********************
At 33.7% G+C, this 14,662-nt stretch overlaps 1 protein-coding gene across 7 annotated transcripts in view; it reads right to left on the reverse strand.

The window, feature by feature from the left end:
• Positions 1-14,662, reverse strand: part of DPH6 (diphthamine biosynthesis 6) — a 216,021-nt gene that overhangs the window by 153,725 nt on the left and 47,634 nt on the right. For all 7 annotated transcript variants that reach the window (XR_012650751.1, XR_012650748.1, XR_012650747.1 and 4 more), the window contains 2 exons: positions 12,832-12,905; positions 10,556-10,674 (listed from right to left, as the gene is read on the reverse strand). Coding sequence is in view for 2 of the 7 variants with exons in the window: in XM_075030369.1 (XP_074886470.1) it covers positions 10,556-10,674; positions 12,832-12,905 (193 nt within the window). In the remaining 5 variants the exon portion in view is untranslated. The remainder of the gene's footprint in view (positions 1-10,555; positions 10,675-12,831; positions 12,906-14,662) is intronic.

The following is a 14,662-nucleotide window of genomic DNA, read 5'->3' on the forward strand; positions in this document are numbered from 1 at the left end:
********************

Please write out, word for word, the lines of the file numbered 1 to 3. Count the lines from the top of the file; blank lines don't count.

At 33.7% G+C, this 14,662-nt stretch overlaps 1 protein-coding gene across 7 annotated transcripts in view; it reads right to left on the reverse strand.

The window, feature by feature from the left end:
• Positions 1-14,662, reverse strand: part of DPH6 (diphthamine biosynthesis 6) — a 216,021-nt gene that overhangs the window by 153,725 nt on the left and 47,634 nt on the right. For all 7 annotated transcript variants that reach the window (XR_012650751.1, XR_012650748.1, XR_012650747.1 and 4 more), the window contains 2 exons: positions 12,832-12,905; positions 10,556-10,674 (listed from right to left, as the gene is read on the reverse strand). Coding sequence is in view for 2 of the 7 variants with exons in the window: in XM_075030369.1 (XP_074886470.1) it covers positions 10,556-10,674; positions 12,832-12,905 (193 nt within the window). In the remaining 5 variants the exon portion in view is untranslated. The remainder of the gene's footprint in view (positions 1-10,555; positions 10,675-12,831; positions 12,906-14,662) is intronic.